Is there something you find particularly difficult about the writing process?

Poetry comes more intuitively and I can feel my way to where I want to go. Poems show up sideways, in the periphery, in the dream or wake state, in noisy crowded places, in quiet places, in meetings, while driving, where and whenever, for their own purposes. My job is to pay attention and try to clear space for them to land.

Blogging is a struggle because I research the heck out of everything I write and have an overbearing sense that I need to substantiate the connections I see. But what prompts me to blog in the first place is the connections gleaned from paying attention and reflecting. For example, I am writing a blog series on lawns and slogged through parts 1-3 before I could let myself write the 4 th installation because I thought I needed to prepare readers for it before springing it on them. I’m wondering if I can just write what I experience/see/feel and not worry about walking readers through my process.

One of the delights of writing is there’s always more to fine-tune, places that can be tightened. I love when I think a piece is finished then days, weeks, months even years later, I suddenly think of a better word, line break or how to better it someway. That I didn’t see it previously but now it’s there, plain as day, is such a gift.

How much research do you do when writing?

Because I want what I write to ring true, I do a lot of research. For example I wanted to include a tree in a poem but I wanted its branches to hold a particular posture so I researched trees to find which do so naturally. I do a ton of research for my environmental blog because I want readers to know my opinions are substantiated. Ironic really since I plagiarized my way through high school and most of college.

what's an underrated (or little recognized) book you love?

I can’t just name one. Barbara Kingsolver’s essay collection Small Wonder is a bit of a bible to me. Ahab’s Wife by Sena Jeter Naslund is a wonderful piece of historical fiction. And pretty much anything by Vandana Shiva.

What is your most recent work and where can readers find it?

A recent poem, Forgive me, Mother, will appear in August in Heartland! Poems of Love, Resistance and Solidarity. My most recent blog post: The Opposite of Courage is up now.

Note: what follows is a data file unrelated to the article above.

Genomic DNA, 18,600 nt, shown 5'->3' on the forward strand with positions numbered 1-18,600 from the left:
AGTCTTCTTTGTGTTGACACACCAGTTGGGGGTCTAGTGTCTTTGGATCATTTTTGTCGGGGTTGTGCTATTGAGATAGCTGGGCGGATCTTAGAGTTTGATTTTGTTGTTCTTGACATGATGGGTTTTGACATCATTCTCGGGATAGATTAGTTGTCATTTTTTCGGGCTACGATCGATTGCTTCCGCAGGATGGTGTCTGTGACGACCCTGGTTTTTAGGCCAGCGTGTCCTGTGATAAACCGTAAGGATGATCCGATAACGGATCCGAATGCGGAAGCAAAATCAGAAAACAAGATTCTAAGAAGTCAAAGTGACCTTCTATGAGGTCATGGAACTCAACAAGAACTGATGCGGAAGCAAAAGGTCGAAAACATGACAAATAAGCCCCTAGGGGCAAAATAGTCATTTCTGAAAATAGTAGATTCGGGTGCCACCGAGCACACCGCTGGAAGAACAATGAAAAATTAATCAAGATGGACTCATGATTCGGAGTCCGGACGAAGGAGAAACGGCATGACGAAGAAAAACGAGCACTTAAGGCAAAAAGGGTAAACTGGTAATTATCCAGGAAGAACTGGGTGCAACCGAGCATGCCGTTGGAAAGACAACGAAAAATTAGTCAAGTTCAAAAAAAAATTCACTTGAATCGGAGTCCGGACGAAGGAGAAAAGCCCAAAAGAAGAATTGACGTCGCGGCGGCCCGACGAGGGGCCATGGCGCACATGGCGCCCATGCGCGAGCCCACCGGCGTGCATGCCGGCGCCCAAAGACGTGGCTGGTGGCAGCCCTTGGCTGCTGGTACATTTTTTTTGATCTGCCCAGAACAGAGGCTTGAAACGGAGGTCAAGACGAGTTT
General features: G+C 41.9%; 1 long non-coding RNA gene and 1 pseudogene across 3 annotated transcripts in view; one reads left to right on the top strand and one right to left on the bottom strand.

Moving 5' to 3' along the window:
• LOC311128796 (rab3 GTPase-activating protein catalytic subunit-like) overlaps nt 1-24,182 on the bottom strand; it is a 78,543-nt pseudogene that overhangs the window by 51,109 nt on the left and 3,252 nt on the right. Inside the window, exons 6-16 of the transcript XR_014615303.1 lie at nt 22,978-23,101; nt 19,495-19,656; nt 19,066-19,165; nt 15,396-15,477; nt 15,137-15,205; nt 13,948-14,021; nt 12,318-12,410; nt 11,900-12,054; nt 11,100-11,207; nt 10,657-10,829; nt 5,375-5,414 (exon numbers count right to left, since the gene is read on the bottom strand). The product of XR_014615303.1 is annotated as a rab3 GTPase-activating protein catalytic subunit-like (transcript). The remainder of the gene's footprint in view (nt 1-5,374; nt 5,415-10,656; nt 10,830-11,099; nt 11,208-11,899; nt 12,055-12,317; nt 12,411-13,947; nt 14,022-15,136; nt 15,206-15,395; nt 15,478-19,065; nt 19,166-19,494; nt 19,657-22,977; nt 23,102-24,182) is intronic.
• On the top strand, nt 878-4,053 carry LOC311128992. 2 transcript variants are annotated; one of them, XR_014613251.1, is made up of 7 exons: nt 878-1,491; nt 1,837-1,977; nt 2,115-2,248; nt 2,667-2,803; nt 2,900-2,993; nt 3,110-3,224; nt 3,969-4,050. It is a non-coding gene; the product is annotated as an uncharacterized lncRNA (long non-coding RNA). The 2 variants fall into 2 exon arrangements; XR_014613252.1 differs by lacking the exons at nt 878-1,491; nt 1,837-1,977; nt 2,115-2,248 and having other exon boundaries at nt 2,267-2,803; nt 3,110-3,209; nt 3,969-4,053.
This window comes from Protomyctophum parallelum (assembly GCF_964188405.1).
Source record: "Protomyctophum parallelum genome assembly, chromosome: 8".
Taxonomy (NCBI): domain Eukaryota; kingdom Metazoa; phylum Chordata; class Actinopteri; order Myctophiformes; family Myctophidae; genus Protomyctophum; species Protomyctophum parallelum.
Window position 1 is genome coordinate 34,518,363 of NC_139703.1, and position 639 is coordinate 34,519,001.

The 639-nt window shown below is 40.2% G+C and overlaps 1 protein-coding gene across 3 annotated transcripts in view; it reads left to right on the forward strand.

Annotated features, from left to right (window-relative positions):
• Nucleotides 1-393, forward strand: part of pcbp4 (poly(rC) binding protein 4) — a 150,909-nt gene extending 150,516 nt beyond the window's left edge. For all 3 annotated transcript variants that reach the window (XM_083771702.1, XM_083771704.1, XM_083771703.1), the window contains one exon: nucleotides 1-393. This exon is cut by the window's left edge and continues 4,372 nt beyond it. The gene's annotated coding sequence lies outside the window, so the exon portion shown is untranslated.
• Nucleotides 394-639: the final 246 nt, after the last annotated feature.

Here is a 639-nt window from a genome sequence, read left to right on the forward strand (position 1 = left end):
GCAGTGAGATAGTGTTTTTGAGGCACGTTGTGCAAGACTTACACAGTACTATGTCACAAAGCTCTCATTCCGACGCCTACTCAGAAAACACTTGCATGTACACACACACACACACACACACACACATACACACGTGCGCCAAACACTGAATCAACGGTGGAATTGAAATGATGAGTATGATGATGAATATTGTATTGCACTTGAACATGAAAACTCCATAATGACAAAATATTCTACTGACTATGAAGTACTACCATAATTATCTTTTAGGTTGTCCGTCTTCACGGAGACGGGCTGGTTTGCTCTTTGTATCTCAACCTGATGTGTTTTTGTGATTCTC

We all exist in concentric kingdom circles: my personal kingdom, a private one with family, the outer kingdom of extended family, my friend and work communities, etc. All my kingdoms exist with and intersect with everyone else’s. All of us and our various kingdoms are hurtling through space on a planet (a wildness that is its own kind of kingdom), which makes earth an overarching kingdom. And this planet, this overarching kingdom, is perhaps perceived as wild because it is completely not within human authority or control as human kingdoms seem to be. But that sense of order and authority that the word kingdom suggests is juxtaposed with the word wild, suggesting that order and authority as human made are illusory. Perhaps too, ‘Kingdoms in the Wild’ beckons us to drop below or past that notion of kingdom as a human construct and imagine what a wild kingdom could be, indeed, to re-imagine the word wild, as though that juxtaposition creates an unnecessary dualism. Wildness is the crucible of kingdoms so how do we get to know wildness on its own terms?



What makes a writer write? What resides behind the impulse to create a work of art?  We have always been interested in these questions here at KITW. Incredibly, we’ve received such varied responses to the same questions from each of our published writers, that we thought we’d share.

We hope you enjoyed your visit to Kingdoms in the Wild and as always, thank you for your support.



CREDITS: in this issue
Author: Mary Silwance
Editor: Shompole N.L
Original Image: Adrien Olichon
Graphic Design: Shompole, N.L.